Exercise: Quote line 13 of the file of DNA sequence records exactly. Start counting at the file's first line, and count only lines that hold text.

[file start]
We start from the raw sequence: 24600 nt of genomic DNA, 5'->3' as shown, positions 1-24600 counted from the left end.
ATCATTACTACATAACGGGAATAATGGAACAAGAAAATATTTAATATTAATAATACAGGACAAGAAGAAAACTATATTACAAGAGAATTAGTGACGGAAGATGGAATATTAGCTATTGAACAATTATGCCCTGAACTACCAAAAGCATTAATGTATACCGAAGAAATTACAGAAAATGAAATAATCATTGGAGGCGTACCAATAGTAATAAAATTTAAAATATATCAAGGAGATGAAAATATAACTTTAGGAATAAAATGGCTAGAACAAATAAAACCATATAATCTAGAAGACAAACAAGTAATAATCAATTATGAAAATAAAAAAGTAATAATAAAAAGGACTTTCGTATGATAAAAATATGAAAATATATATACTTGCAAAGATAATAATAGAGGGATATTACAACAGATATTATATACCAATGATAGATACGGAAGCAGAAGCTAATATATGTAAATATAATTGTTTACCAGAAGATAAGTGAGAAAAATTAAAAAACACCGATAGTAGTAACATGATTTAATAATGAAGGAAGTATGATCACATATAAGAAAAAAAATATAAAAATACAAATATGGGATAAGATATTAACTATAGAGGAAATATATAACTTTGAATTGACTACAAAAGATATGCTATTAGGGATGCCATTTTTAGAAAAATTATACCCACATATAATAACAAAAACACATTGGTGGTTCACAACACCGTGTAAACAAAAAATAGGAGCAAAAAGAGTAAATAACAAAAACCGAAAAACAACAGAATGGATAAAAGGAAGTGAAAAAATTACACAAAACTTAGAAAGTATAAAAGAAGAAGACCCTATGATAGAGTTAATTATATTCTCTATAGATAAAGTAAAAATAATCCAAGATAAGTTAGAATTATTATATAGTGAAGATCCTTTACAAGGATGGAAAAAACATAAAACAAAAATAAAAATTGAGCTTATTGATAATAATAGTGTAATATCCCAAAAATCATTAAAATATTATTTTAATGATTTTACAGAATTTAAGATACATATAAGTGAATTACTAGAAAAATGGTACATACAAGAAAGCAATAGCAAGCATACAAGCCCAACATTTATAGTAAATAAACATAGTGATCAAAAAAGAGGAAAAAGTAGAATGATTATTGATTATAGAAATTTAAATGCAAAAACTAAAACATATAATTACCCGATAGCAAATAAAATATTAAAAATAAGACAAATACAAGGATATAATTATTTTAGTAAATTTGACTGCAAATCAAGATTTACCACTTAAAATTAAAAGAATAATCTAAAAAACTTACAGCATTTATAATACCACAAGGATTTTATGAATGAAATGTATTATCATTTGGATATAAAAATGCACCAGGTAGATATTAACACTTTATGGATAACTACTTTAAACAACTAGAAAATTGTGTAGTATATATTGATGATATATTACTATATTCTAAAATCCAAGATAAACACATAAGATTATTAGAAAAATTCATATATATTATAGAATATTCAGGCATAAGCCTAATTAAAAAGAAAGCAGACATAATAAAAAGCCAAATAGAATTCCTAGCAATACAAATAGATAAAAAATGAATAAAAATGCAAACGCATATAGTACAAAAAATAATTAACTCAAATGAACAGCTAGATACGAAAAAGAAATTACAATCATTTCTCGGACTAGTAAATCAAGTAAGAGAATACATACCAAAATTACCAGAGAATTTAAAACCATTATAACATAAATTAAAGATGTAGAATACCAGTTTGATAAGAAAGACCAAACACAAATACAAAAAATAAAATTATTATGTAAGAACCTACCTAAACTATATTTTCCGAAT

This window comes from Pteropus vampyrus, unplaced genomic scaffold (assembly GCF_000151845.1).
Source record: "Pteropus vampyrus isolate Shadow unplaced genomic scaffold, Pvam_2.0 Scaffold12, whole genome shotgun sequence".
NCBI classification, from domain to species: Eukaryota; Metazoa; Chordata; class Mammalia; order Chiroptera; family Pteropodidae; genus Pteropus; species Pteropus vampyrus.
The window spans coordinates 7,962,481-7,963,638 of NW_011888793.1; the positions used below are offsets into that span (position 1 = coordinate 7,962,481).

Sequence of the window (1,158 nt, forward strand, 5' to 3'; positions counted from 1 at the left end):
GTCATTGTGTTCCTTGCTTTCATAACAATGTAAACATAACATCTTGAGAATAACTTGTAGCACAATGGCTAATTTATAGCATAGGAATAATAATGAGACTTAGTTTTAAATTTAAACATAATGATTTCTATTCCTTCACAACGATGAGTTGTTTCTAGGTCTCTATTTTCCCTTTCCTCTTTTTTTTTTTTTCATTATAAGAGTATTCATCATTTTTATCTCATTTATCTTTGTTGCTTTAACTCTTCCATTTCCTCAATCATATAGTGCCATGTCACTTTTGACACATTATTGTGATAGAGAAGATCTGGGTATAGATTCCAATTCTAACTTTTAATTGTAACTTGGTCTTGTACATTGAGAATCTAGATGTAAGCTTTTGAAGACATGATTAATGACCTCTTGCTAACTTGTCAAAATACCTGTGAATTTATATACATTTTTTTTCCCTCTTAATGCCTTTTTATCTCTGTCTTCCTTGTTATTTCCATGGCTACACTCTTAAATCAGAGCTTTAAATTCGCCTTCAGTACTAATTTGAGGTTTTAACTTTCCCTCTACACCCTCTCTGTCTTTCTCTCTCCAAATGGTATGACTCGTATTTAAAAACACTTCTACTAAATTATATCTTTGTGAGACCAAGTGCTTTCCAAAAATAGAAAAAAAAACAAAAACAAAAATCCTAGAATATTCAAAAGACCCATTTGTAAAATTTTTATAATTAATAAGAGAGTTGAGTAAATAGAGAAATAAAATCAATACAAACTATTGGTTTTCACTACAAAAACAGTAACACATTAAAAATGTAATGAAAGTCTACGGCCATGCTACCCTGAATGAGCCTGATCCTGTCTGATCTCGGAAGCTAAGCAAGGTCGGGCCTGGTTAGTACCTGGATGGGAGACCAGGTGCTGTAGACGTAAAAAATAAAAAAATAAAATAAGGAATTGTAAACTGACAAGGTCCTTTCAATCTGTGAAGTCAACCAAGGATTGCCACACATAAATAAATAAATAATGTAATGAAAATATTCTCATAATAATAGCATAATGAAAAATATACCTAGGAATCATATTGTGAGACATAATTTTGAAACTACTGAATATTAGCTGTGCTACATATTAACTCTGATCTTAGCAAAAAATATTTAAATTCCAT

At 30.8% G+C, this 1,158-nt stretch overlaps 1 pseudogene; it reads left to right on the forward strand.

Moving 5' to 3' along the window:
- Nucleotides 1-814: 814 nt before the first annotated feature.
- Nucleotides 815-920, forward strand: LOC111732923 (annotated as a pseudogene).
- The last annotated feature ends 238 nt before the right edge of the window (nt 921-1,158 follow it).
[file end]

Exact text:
- The last annotated feature ends 238 nt before the right edge of the window (nt 921-1,158 follow it).